Friday, February 26, 2016

Dr. Seuss Wocket in my Pocket Creation Station

This is another fun Dr. Seuss activity that we did last year as part of our Read Across America Week. I wish that I could be one of those bloggers that completes projects WAY ahead of the holidays and then has time to write them up for everyone to see. It's just not happening. I'm lucky to get a shower at the end of the night. So, until I make this my full-time gig or hit the lottery, I'll just keep sharing our fun as I get the chance.  If you're interested in seeing what we're up to each day, you can follow along on Instagram for all our latest crafts!

There's so much debate in the daycare and preschool world about process vs. product.  Parents want to see adorable products and most teachers agree that the end result really is obsolete because the learning is in doing and creating.  I love this activity, because its all about the process.  The kids really had no instructions other than to create a Wocket.  Their Wocket could look however they wished and they loved it!
 photo Wocket in my Pocket_zpsrwpnbyk1.jpg

I put together this tray using lots of supplies we had in our craft closet.  I have to thank Craftprojectideas.com for generously supplying us with so many of these.  They have tons of great ideas for easy crafts on their website and Instagram pages.  On our tray, I included (affiliate links included for your convenience):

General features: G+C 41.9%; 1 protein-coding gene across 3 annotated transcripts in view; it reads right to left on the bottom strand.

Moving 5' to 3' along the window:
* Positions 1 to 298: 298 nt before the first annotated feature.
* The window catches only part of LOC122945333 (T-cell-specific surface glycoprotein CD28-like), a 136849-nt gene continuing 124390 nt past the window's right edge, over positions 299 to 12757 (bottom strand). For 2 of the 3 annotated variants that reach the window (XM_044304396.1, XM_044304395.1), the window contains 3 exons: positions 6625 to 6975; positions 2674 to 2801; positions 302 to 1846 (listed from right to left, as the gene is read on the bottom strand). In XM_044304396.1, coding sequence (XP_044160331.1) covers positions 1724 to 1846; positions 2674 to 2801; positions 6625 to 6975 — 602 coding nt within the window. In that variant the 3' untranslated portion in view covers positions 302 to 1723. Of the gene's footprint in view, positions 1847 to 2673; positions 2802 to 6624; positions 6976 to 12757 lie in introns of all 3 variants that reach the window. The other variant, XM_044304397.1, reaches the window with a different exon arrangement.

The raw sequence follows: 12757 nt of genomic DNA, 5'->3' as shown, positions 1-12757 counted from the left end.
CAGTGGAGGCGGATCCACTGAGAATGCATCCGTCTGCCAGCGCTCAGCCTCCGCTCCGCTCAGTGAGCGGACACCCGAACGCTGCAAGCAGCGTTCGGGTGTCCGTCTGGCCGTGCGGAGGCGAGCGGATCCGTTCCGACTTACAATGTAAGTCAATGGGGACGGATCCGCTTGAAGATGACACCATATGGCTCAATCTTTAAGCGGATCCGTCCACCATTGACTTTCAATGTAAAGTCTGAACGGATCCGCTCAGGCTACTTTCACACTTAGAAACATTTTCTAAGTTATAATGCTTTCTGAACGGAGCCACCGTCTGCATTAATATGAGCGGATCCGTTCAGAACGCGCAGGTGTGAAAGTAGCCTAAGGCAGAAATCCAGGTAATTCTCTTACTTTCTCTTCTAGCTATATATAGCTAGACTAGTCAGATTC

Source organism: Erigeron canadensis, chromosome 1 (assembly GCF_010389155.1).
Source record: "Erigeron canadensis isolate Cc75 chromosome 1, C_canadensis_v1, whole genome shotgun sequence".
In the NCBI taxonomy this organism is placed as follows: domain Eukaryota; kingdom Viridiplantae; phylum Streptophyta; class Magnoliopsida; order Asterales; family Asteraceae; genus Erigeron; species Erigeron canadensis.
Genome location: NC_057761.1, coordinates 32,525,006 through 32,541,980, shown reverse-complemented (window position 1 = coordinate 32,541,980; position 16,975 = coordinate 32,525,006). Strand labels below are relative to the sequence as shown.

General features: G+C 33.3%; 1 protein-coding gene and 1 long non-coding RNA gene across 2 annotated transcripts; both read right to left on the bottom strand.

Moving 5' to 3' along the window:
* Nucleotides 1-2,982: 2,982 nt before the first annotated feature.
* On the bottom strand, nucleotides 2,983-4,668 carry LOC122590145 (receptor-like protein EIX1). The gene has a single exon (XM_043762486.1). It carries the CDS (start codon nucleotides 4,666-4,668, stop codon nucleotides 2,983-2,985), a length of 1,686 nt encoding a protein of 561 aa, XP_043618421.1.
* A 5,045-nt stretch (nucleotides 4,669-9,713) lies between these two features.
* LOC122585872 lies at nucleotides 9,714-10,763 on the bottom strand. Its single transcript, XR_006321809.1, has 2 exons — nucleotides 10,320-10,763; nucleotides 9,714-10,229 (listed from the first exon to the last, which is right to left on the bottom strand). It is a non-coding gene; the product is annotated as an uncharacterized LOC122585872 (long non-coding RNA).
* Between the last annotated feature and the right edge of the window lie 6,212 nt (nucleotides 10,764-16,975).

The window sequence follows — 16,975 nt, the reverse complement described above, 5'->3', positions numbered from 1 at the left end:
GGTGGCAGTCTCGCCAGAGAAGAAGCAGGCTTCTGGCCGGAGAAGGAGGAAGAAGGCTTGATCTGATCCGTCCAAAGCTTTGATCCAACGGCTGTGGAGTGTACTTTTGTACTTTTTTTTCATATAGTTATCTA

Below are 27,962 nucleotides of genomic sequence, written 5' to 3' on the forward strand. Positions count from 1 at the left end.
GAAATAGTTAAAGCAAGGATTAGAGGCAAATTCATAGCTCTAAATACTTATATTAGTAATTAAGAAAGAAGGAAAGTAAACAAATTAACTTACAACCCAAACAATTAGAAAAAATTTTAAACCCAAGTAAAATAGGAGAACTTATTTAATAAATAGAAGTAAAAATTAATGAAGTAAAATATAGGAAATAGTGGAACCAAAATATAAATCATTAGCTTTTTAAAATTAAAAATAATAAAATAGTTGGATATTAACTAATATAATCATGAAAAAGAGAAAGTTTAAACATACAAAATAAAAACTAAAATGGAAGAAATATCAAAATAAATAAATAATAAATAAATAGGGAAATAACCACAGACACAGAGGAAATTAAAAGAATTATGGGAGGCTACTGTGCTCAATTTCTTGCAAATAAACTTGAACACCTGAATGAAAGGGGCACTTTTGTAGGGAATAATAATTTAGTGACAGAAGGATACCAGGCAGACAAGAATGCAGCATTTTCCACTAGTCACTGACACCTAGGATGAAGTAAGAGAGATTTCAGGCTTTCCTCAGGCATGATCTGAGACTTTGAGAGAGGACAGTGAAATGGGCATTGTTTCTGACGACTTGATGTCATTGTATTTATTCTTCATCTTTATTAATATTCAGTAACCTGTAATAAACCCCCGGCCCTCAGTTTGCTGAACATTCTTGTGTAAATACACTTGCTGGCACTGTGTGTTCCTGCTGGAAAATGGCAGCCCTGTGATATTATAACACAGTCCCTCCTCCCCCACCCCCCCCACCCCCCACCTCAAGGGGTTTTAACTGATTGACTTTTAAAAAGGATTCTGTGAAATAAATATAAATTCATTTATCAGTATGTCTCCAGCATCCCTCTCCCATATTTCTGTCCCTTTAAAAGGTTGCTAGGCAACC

Wooden Doll Pins
buttons
foam shapes
googly eyes
pipe cleaners
feathers
ribbon
pom poms

We read the book There's a Wocket in My Pocket! and then I set the kids loose to create.

Manipulating the various supplies is great for developing fine motor skills.  Also, squeezing glue bottles is a great way to strengthen hand muscles that are necessary for later writing skills.
 photo wocket in my pocket2_zpscr9wbklh.jpg
For some of the kids, I found it was easier to give them a paintbrush and let them "paint" the glue from their bottles rather than trying to squeeze it out.
 photo wocket 3_zpss4rn3gvj.jpg
I have absolutely no pictures of their finished projects.  I'm not sure if I was busy helping them or if I just dropped the ball completely, but truthfully it doesn't matter.  It's safe to say that these guys were covered in feathers, glue, buttons, eyes, and all sorts of materials....and they LOVED them!

You may also like:

Dr. Seuss Sensory Bin - Great for practicing letters and fine motor skills!


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1 comment:

  1. This sounds like such a fun activity! I love that it is totally open-ended and they could use their imaginations to make it any way they liked.
    We had fun with Wocket in my Pocket last year; I think we will revisit it this year with this fun activity!

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